Manuae (Cook Islands)

Manuae
Manuae (Cook Islands) Aerial.jpg
An aerial view of Manuae
Cook-Islands-map.gif
Geography
Area6.17 km2 (2.38 sq mi)
Highest elevation5 m (16 ft)
Administration
Demographics
Population0 (2006)

Manuae is an uninhabited atoll in the southern group of the Cook Islands, 100 kilometres south-east of Aitutaki. It is administratively part of Aitutaki, but it does not belong to any district or tapere of Aitutaki. It is, however, part of Arutanga-Reureu-Nikaupara Constituency.

Geographic description

Map of Manuae

Manuae is a true atoll sitting on the peak of a submerged volcano which descends over 4000 meters to the ocean bed. It comprises two horseshoe-shaped islets, Manuae to the west and Te Au O Tu to the east, with a total area of 6 km2[1] on either side of a lagoon about 7 km x 4 km. Manuae has an area of 2.1 km2, while Te Au O Tu's is 3.9 km2.[2] The lagoon is 13 km2 in size, shallow and subject to large shifting sand banks.[3] A coral reef surrounds the atoll, and there is no passage through the reef.[4]

The island is a marine park and is an important breeding ground for seabirds and marine turtles in the Central Pacific. The offshore waters of Manuae are good fishing grounds.

History

According to oral tradition, Manuae was discovered by Ruatapu, who named it Manu-enua ("bird-land").[1] Ruatapu planted coconuts and released birds there, and later sent his second son and his family to settle the island. Another tradition states that the island was first settled by two brothers from Atiu, and that Ruatapu found it already inhabited.[1] Later the island was attacked by Mangaia.[1]

Captain James Cook sighted Manuae on his second voyage on 23 September 1773, but did not land.[1] He visited again on 6 April 1777 during his third voyage, and found the island inhabited and apparently under the control of an ariki from Atiu.[1] Cook initially named Manuae "Sandwich Island", but changed it to "Hervey Island" in honor of Augustus Hervey, 3rd Earl of Bristol, then a Lord of the Admiralty. This name was later corrupted to Hervey's Island, or Hervey's Isle, and later applied to the entire southern group, as the Hervey Islands.[5]: 92 

In July 1823 the island was visited by John Williams of the London Missionary Society, who found it inhabited by sixty people.[1] The island was depopulated shortly afterwards, and by 1852 was home to a single family.[1] In 1888 it was declared to be a British protectorate.[6] In 1900 it was annexed by New Zealand.[7] At this stage the island was controlled by Aitutaki, who in 1898 leased it out as a copra plantation.[8]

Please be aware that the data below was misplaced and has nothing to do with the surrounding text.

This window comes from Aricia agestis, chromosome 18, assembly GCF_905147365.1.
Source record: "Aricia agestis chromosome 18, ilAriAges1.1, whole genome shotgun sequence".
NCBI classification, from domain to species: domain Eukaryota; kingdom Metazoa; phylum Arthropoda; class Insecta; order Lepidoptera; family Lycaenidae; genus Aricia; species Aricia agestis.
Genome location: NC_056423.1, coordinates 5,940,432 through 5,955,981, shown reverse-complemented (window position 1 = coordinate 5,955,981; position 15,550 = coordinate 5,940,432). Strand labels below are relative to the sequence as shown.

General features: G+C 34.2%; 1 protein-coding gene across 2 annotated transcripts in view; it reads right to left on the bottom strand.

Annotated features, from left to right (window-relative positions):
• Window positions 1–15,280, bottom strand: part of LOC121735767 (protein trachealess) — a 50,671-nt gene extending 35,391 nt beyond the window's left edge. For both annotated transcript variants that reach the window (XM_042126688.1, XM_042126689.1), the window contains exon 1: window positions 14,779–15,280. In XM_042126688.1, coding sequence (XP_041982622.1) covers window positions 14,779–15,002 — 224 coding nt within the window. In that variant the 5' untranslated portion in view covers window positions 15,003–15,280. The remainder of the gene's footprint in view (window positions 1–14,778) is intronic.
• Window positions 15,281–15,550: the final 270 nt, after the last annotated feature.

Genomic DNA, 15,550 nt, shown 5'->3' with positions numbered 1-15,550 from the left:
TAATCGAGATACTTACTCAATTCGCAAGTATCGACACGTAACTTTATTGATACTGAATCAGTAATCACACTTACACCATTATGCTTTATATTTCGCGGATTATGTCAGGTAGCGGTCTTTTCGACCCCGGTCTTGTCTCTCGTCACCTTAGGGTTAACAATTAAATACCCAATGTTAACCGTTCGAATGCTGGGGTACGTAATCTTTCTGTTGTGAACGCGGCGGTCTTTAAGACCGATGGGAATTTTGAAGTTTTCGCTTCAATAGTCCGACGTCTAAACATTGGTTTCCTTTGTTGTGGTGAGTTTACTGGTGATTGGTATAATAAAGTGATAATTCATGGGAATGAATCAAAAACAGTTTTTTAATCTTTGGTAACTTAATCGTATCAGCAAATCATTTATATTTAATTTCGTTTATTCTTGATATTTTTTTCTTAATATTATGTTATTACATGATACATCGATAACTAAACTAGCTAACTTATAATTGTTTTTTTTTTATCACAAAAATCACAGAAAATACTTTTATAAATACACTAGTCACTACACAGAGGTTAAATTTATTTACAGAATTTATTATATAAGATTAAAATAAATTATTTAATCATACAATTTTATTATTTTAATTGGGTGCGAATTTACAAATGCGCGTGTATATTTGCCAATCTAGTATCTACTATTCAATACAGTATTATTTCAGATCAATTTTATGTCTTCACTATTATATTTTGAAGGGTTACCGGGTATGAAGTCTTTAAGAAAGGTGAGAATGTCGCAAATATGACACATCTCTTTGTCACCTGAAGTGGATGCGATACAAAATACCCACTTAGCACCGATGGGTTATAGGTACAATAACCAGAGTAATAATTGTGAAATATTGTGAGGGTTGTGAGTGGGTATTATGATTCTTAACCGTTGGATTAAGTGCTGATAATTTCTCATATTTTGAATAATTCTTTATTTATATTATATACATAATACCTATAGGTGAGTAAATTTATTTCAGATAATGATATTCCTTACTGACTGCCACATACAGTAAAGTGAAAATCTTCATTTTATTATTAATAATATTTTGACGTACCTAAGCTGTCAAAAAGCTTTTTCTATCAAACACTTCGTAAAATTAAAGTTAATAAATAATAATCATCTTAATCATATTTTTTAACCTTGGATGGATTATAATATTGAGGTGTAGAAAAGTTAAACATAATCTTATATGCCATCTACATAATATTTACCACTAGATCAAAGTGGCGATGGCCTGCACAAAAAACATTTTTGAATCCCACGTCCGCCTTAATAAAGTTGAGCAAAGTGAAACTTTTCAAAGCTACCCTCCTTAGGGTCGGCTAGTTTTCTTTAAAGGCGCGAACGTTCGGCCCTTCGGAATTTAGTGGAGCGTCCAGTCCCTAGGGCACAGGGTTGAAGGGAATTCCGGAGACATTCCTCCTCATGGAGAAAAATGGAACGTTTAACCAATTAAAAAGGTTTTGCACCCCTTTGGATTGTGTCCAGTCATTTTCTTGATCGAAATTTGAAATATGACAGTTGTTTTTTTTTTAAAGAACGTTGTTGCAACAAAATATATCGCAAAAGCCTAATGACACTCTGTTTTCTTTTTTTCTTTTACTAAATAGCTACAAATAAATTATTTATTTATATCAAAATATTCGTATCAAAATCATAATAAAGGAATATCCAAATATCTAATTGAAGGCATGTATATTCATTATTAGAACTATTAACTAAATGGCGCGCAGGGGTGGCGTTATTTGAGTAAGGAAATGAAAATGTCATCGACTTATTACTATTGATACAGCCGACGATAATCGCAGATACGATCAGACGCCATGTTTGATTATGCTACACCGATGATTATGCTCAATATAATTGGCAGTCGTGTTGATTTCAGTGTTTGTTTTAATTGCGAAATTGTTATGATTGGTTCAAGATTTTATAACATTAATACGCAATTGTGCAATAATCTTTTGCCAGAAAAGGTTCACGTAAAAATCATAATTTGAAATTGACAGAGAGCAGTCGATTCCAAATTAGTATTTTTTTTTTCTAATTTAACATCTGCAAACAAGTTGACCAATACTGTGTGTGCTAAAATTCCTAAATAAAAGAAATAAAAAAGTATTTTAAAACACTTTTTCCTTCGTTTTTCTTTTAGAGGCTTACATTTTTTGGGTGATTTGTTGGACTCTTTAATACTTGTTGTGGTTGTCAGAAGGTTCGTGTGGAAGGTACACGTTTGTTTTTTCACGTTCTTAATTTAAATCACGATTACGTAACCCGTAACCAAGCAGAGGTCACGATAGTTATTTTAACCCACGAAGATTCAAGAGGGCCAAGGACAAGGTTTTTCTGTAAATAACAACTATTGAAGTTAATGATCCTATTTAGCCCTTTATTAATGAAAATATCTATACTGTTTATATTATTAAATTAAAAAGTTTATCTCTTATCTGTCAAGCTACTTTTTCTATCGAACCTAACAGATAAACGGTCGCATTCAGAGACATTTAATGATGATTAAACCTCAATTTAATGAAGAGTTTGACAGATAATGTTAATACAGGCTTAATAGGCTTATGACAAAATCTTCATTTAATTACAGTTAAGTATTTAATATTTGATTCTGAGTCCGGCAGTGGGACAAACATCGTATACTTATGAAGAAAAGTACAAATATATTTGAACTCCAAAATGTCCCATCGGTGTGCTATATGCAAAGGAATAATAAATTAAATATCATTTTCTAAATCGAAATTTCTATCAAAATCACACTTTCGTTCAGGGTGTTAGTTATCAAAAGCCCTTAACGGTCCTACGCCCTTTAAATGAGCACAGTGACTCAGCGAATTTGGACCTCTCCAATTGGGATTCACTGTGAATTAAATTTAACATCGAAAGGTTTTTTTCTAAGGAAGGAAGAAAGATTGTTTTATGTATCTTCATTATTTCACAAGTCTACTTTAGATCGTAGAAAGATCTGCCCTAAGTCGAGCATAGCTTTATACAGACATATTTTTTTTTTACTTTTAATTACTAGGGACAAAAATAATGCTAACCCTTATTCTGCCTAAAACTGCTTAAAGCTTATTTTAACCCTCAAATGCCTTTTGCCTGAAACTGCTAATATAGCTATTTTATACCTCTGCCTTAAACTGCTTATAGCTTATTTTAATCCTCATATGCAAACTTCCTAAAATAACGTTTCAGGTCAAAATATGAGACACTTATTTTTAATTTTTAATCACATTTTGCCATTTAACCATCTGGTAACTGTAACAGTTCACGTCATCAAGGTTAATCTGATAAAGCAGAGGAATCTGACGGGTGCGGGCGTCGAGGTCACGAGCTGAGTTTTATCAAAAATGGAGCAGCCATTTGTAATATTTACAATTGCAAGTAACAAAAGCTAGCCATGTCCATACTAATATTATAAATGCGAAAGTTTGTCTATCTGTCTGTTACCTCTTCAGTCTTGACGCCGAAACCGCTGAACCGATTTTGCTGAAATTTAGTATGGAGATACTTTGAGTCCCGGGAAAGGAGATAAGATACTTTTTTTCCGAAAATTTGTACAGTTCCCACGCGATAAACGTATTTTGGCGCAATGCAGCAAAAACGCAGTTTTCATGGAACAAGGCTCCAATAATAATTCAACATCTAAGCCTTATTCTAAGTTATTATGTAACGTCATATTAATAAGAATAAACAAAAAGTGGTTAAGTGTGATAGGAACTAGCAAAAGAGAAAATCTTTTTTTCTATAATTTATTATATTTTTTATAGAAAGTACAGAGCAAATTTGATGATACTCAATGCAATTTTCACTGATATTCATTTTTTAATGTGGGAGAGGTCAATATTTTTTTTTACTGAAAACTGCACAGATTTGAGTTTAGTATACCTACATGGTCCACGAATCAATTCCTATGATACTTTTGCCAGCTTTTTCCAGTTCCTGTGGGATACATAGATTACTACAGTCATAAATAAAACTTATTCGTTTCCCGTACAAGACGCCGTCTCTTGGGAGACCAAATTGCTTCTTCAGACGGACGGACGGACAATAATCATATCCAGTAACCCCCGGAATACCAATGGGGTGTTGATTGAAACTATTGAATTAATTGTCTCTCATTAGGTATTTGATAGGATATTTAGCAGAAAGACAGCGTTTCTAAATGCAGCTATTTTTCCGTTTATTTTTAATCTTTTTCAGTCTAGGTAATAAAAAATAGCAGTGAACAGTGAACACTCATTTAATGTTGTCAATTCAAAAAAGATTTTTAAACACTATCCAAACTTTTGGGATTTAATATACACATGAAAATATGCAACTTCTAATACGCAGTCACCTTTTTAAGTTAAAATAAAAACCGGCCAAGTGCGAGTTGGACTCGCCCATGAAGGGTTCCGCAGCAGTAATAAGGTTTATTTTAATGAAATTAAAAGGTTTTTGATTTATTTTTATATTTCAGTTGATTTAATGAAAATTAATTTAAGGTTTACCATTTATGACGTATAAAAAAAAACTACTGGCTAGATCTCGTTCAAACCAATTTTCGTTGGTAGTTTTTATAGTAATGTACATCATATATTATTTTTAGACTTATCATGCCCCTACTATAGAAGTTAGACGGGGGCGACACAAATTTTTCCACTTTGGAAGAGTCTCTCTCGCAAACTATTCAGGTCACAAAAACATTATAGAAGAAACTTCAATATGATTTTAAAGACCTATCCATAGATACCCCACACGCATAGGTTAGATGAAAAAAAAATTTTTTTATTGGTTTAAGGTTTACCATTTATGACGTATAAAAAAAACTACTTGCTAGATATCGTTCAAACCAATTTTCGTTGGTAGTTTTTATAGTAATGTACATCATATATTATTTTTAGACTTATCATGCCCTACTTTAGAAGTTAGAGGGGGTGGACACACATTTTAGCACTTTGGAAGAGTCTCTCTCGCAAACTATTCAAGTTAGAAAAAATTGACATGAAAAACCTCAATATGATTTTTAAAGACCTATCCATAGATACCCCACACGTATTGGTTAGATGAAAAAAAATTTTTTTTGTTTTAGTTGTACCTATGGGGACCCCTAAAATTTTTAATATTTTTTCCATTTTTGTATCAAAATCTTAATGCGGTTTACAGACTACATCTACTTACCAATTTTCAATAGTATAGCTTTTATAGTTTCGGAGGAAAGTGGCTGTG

In April/May 1965 the population briefly increased to more than a hundred when the island was visited by six expeditions (from Australia, N.Z., Japan, U.K., U.S.A. and U.S.S.R.) to observe the total solar eclipse of 30 May 1965.[9]

Norwegian author Erlend Loe writes humorously about an expedition to Manuae in his 1999 novel "L".

In April 2020 the Cook Islands National Environment Service advertised for two caretakers to live on the island for a year.[10]

Economy and improvements

The island once supported a small copra industry with a settlement established next to the small reef passage less than one kilometer northeast of Turakino, the westernmost point of the atoll. The passage, at the sea entrance, is less than 4 metres wide and in a swell is exceedingly dangerous without local knowledge.

The island has an airfield (a dirt airstrip barely visible) that has been out of use for several years. Fishermen from Aitutaki occasionally organise trips to Manuae. All regulations applicable to Aitutaki, apply to Manuae as well.[3]

Demography

The population peaked with 32 at the 1956 census, but twenty years later the island was abandoned.

Historical population
YearPop.±%
192623—    
19368−65.2%
195632+300.0%
196118−43.8%
YearPop.±%
196616−11.1%
19712−87.5%
19760−100.0%
Papers Past[11]

See also

References

  1. ^ a b c d e f g h Alphons M.J. Kloosterman (1976). Discoverers of the Cook Islands and the Names they Gave. Cook Islands Library and Museum. p. 21. Retrieved 29 July 2020.
  2. ^ A. H. McLintock, ed. (1966). "ISLAND TERRITORIES: COOK ISLANDS". Retrieved 29 July 2020 – via Te Ara - the Encyclopedia of New Zealand.
  3. ^ a b "Basic Information on the Marine Resources of the Cook Islands" (PDF). Ministry of Marine Resources. p. 37. Retrieved 22 January 2022.
  4. ^ "SECTOR 2: THE LINE ISLANDS, THE COOK ISLANDS, THE SAMOA ISLANDS, AND THE TONGA ISLANDS (INCLUDING OFF-LYING ISLANDS AND REEFS)". Sailing Directions (enroute) for the Pacific Islands (PDF). Defense Mapping Agency, Hydrographic/Topographic Center. 2002. p. 50. Archived (PDF) from the original on 25 October 2004.
  5. ^ te Rangi Hiroa (1945). An Introduction to Polynesian Anthropology. Honolulu: Bernice P. Bishop Museum. Retrieved 18 November 2021 – via NZETC.
  6. ^ "The Cook Group". Ashburton Guardian. 15 October 1888. p. 2. Retrieved 18 November 2021 – via Papers Past.
  7. ^ "PACIFIC ISLANDS ANNEXATION". Otago Witness. 10 October 1900. p. 11. Retrieved 18 November 2021 – via Papers Past.
  8. ^ "SOLAR ECLIPSE WILL PUT TINY MANUAE ON THE MAP". Pacific Islands Monthly. Vol. 35, no. 2. 1 February 1964. p. 85. Retrieved 18 November 2021 – via National Library of Australia.
  9. ^ "'Black Disappointment' For Island Eclipse Watchers". Pacific Islands Monthly. Vol. 36, no. 7. 1 July 1965. p. 71-72. Retrieved 18 November 2021 – via National Library of Australia.
  10. ^ "'Best job in world' advertised in Cook Islands". RNZ. 7 April 2020. Retrieved 29 July 2020.
  11. ^ "COOK ISLANDS - Lower Group Census". Evening Post. 28 May 1936. p. 10. Retrieved 29 July 2020 – via National Library of New Zealand.

External links

  • Manuae web page

Coordinates: 19°15′27″S 158°56′20″W / 19.25750°S 158.93889°W / -19.25750; -158.93889

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